Like juggling chain saws or using a Ming vase as a sippy cup, some things are just too risky to be reasonable. Here’s one to add to that list: posting unencrypted financial information about 55,000 consumers on a website available to anyone with an internet connection. Two FTC settlements with debt brokers – and a 7-step brochure for industry members – offer advice on keeping sensitive information secure.
In separate lawsuits filed last year, the FTC says Cornerstone and Company and Bayview Solutions posted spreadsheets on a site for debt buyers, sellers, and others in the collections industry. The spreadsheets included the kind of information that’s an all-you-can-eat buffet for fraudsters and identity thieves: names, addresses, credit card numbers, bank account data, and debts people allegedly owed. The disclosure of data like that raises the specter of phantom debt collection.
The name sounds other-worldly, but the problem is all too real. Phantom collectors get people to pay debts they’re not authorized to collect. Armed with enough information to sound legit, they pocket the cash and disappear. And they don’t stop there. Some phantom debt collectors collect from people who don’t owe money at all. They lean on consumers so hard that some say “Uncle!” just to make it stop.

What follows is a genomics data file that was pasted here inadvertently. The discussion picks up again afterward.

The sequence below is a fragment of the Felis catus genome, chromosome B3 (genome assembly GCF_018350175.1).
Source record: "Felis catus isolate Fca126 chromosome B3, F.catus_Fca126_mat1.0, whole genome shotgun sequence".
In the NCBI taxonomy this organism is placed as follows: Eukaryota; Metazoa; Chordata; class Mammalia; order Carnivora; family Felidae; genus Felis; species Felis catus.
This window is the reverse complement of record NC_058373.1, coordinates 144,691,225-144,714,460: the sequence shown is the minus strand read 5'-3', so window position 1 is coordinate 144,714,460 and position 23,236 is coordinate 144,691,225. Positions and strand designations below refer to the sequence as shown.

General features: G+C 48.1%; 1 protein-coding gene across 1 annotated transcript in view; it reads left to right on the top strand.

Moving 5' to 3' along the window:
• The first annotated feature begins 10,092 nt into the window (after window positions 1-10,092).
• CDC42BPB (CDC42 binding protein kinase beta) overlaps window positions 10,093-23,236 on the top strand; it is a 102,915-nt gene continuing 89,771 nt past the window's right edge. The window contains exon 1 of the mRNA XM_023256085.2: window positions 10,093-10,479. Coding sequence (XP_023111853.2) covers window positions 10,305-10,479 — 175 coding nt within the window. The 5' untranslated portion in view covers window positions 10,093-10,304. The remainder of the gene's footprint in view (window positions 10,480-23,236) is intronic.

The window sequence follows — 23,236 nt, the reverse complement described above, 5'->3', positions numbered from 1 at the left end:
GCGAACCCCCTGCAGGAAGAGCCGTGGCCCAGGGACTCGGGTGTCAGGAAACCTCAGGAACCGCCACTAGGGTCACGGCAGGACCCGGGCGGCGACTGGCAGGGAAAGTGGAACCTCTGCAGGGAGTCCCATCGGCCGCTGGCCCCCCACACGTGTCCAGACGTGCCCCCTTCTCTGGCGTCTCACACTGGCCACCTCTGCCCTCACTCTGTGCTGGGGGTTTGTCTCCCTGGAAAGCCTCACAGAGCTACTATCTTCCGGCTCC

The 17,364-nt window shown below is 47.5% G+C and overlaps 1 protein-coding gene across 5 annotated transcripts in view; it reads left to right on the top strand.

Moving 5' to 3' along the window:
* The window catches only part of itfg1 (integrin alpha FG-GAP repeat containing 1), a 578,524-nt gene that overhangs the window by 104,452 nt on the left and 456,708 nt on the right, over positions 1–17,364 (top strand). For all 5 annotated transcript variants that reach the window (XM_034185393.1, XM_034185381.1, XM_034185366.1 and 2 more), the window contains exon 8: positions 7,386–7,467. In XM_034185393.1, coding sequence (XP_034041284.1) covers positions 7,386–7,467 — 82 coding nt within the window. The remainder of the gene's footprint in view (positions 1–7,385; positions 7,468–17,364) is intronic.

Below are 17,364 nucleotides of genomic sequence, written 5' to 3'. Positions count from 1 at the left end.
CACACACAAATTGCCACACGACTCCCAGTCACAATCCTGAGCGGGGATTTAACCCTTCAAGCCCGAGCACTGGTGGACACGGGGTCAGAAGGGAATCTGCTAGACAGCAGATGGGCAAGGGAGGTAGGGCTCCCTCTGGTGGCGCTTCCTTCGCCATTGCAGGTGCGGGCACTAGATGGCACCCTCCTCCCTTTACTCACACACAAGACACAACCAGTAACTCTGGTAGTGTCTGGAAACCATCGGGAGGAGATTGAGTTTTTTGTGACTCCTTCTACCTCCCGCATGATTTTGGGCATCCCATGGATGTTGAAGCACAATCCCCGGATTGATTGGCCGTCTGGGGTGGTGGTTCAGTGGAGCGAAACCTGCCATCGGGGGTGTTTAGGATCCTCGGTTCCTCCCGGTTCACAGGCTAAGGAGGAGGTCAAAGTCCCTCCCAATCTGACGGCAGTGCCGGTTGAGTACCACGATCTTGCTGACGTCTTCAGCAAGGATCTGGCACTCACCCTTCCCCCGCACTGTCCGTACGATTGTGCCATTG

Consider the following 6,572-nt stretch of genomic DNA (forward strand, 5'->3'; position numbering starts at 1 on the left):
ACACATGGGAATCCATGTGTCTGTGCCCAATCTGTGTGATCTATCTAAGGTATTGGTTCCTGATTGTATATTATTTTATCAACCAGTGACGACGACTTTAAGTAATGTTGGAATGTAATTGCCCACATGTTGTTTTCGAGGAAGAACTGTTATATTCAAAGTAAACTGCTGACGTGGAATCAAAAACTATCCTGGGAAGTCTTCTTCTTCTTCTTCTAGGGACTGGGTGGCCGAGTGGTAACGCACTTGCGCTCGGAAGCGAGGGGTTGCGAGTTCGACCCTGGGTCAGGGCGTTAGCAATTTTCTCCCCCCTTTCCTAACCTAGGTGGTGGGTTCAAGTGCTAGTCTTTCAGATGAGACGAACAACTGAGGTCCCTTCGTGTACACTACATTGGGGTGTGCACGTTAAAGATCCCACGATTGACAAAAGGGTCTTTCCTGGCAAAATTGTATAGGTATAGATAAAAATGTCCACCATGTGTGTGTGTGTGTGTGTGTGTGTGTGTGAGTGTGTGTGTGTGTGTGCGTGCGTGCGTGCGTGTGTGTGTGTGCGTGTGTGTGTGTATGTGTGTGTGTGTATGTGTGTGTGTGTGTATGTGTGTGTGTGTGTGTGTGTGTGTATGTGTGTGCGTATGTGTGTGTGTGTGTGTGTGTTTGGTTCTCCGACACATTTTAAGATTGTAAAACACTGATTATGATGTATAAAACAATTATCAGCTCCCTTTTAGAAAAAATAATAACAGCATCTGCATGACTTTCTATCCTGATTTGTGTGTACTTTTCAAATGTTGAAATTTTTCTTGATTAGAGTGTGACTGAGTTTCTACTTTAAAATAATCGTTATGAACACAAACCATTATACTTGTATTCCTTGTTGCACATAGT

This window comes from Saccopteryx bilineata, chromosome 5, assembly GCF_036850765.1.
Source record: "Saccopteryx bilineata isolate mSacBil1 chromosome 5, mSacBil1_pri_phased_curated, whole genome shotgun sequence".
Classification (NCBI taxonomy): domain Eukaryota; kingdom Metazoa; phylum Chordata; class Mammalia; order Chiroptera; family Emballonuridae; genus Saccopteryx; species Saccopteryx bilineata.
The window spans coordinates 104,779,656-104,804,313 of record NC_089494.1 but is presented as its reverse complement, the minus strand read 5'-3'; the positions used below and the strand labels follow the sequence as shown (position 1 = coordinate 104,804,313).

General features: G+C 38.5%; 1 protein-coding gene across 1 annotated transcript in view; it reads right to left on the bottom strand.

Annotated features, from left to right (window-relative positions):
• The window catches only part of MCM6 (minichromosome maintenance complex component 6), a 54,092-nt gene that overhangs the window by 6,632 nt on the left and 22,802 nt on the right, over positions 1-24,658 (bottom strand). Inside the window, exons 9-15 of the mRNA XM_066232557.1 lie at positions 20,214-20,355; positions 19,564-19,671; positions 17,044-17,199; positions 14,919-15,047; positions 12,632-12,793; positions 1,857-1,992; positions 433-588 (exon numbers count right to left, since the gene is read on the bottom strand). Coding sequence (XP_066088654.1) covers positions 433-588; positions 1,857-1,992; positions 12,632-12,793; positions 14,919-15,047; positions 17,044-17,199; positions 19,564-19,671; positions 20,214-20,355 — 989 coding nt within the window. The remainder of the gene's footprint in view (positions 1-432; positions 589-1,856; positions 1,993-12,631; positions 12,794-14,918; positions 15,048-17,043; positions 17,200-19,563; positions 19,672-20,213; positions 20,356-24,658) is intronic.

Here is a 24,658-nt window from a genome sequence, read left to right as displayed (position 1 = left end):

Of course, the lifeblood for these ghouls is financial information other companies have handled cavalierly. The FTC alleged that Cornerstone and Bayview put consumers at substantial risk by making their data available to anyone who visited that site. At the FTC’s request, a federal court ordered the site to take the information down. It also ordered the debt brokers to contact the consumers whose information had been compromised.
The settlements with Cornerstone and owner Brandon Lambert and Bayview and owner Aron Tomko require them to set up and maintain security programs to protect consumers’ sensitive information. And it won’t be a one-time thing. They have to get qualified third parties to certify their programs every two years.
Debt brokers will want to read Buying or selling debts? Steps for keeping data secure. But even if debt isn’t your deal, the basic principles apply to any company with financial information in their files or on their networks.